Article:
MGIC Investment Corp. (MTG), the mortgage insurer that breached regulators’ capital limits, declined after reporting a ninth-straight loss. The company said it will pay $267.5 million to resolve a dispute with Freddie Mac.
The third-quarter net loss widened to $246.9 million from $165.2 million a year earlier as claims costs rose, MGIC said today in a statement. The results don’t include losses from resolving the clash with Freddie Mac over coverage on groups of loans, according to the statement.
The results were “disappointing,” Jasper Burch, an analyst at Macquarie Group Ltd., wrote in a note to clients. “Litigation remains a material overhang to the stock.”
MGIC said last month that it reached a preliminary deal with Freddie Mac to resolve a dispute over how much coverage the firm must provide on groups of loans it insured for the government-sponsored purchaser of mortgages. The agreement calls for a $100 million initial payment to McLean, Virginia-based Freddie Mac, with the remainder to be paid over 48 monthly installments, MGIC said in a regulatory filing today.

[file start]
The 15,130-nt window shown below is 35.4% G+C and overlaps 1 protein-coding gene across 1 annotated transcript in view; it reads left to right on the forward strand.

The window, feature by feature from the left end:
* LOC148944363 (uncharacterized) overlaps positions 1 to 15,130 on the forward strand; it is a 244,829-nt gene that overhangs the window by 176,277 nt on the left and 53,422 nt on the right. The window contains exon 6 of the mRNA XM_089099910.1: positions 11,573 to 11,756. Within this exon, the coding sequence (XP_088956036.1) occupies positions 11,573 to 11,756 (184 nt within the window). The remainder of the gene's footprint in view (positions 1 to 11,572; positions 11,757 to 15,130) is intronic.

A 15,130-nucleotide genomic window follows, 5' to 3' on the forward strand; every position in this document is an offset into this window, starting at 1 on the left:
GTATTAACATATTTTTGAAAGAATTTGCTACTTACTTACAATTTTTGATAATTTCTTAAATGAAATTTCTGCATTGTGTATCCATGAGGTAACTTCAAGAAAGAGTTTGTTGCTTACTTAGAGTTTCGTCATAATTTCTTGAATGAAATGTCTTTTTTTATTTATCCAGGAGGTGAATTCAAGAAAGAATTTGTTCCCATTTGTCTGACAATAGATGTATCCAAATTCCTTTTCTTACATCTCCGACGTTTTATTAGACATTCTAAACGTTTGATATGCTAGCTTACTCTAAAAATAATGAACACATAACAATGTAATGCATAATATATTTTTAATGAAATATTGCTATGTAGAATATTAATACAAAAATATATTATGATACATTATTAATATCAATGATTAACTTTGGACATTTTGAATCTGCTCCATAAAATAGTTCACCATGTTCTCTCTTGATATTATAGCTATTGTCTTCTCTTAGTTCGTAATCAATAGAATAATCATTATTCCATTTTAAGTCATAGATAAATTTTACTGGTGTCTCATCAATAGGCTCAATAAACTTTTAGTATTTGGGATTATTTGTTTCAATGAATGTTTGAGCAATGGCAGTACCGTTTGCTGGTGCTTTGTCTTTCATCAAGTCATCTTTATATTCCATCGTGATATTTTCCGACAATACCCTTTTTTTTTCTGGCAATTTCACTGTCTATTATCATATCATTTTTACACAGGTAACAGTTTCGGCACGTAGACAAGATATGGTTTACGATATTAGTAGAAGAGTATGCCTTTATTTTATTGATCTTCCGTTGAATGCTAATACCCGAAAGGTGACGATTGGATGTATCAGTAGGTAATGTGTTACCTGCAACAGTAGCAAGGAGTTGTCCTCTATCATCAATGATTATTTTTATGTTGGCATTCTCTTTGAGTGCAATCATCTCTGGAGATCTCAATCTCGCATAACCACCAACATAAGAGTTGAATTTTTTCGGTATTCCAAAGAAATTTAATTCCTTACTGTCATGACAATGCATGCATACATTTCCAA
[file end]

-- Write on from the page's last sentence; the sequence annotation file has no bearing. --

The insurer said in August it had breached the 25-to-1 ratio of risk relative to capital that some state regulators require to permit the company to sell new coverage. Under the deal, Freddie Mac would allow an MGIC unit to cover loans it buys in states that have the capital rules. The deal requires the blessing of Wisconsin’s insurance regulator to make capital from that unit available to cover claims on older policies.
Mortgage insurers cover losses when homeowners default and foreclosures fail to recoup costs. Rivals including Old Republic International Corp. (ORI), PMI Group Inc. and Triad Guaranty Inc. have been pushed from selling new coverage by mounting losses.
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